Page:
Figure 1 shows the location of observation sites, study regions A and B, and topography. Shaded areas indicate potential dust emission sources (pure desert, loess, and advancing desertification area), as reported by Gong et al.  and desert and semidesert areas, as reported in the USGS (United States Geological Survey) land use data set. The square boxes marked T (Taklimakan), G (Gobi), M (Mongolia), and I (inner Mongolia, China) are typical desert regions used for the detailed model comparisons in section 4.4. Please note that a specified area is a part of an important desert area but does not include the all region of traditional dust source area. The exact specifications of the regions and geographical locations of stations are described in Table 3.
Table 3. Geographical Locations of Selected Region and Stations
Region or Station
meteorological and dust statistics
meteorological and dust statistics
meteorological and dust statistics
meteorological and dust statistics
WS, visibility, PM10, TSP, lidar
WS, visibility, PM10
WS, visibility, PM10
 The SYNOP observations from Tazhong, Ejin Qi, Hohhot, Taiyuan, Shenyang, and Beijing were used for wind speed and dust concentration comparison. The SYNOP observation data were provided every 6 hours and wind speed was recorded with 1 m/s resolution. Note that the SYNOP site does not measure the dust concentration. However, Shao et al.  found an empirical relationship between visibility and dust concentration by fitting the near-surface TSP observations to visibility as the following:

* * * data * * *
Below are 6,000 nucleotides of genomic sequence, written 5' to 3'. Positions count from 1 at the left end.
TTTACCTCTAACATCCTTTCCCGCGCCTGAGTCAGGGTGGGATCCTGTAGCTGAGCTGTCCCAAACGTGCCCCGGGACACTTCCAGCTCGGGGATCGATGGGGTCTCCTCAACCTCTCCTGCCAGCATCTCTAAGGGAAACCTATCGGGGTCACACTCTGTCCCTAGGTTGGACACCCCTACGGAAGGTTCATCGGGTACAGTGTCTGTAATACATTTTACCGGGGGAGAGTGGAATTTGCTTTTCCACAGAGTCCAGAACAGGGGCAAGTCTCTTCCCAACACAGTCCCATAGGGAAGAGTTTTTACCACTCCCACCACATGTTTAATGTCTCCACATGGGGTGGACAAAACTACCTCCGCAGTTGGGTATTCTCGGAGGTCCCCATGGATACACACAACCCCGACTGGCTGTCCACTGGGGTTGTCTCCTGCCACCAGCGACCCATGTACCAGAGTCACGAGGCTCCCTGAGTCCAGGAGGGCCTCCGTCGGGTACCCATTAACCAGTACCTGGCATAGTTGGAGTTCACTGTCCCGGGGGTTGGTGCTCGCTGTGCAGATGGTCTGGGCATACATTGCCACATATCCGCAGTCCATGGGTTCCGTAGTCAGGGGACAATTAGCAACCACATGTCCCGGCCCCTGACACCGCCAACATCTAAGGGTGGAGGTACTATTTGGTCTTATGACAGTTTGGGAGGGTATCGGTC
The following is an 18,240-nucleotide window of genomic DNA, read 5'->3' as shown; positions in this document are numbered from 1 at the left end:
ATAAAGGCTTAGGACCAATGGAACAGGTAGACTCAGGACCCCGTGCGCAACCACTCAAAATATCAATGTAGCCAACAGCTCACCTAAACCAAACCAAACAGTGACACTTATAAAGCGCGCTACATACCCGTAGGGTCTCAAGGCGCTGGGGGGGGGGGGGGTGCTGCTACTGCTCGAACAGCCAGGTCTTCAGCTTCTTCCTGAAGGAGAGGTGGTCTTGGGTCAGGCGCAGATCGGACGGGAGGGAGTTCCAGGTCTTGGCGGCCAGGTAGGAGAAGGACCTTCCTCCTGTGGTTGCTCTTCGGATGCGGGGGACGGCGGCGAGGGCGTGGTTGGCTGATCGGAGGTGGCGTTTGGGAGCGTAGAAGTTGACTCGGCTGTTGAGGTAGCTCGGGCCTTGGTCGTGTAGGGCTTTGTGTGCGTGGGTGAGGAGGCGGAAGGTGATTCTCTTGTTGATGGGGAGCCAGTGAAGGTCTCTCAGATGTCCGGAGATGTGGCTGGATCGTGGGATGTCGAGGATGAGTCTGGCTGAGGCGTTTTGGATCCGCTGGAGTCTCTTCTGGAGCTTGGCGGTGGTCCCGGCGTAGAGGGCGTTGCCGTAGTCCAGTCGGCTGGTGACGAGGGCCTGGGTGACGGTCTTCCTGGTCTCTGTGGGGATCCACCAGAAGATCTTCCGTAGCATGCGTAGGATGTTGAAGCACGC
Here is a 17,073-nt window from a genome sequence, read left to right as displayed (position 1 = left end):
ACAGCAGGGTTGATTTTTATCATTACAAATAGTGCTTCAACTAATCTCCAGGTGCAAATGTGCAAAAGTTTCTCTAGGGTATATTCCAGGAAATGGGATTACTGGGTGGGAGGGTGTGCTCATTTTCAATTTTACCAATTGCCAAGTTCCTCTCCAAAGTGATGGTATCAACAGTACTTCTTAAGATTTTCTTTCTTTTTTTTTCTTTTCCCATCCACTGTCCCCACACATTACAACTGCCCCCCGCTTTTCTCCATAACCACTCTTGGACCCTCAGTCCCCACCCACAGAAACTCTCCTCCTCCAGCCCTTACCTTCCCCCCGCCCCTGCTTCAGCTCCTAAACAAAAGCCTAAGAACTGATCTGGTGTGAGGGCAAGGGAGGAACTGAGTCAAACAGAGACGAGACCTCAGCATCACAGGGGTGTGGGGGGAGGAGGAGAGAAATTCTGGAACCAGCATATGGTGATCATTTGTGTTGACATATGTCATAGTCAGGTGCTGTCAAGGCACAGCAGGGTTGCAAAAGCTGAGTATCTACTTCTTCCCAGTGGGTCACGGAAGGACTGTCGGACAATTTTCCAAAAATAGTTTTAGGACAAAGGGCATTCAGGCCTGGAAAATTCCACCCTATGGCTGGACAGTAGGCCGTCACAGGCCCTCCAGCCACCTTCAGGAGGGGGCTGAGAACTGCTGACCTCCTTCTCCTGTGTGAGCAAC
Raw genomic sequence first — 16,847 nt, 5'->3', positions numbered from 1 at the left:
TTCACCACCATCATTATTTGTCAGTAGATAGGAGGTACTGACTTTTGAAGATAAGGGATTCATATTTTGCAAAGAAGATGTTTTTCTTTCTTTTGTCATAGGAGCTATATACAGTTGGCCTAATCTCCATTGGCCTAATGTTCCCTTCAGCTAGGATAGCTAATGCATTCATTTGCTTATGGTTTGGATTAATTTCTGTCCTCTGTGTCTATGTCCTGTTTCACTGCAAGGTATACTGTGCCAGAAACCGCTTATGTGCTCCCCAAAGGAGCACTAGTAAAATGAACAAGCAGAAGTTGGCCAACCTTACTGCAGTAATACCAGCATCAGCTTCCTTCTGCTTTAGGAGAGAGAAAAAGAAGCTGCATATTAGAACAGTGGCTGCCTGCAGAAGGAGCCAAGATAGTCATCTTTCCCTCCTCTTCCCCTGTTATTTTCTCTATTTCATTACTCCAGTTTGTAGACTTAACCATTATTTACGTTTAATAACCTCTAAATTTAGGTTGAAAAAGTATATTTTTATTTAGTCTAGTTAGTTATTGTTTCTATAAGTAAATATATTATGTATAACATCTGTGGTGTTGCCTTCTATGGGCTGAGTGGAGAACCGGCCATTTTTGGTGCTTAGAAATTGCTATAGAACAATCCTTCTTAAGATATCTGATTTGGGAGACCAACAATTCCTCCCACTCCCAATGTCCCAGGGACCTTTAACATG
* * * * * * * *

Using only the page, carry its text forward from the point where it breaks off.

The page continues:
where VCTSP is the dust concentration estimated by visibility in μg/m3 and Dv is visibility in km. We used this estimated TSP concentration only when real TSP (or PM) data were unavailable.
 Daily averaged PM10 observations made by the State Environmental Protection Agency, China (SEPA) at Beijing, Taiyuan, Hohhot and Shenyang were also used. Beijing Normal University provides the TSP (hereafter BNU TSP) and PM10 for the March dust episodes [Sun et al., 2004]. The Korea Meteorological Administration (KMA) provided 30 min interval TSP concentration at Gwanak-san and Gunsan. The East Asia Monitoring Network (EANET [Network Center for EANET, 2003]) provided hourly PM10 and PM2.5 data for Oki, Sado, and Rishiri Islands.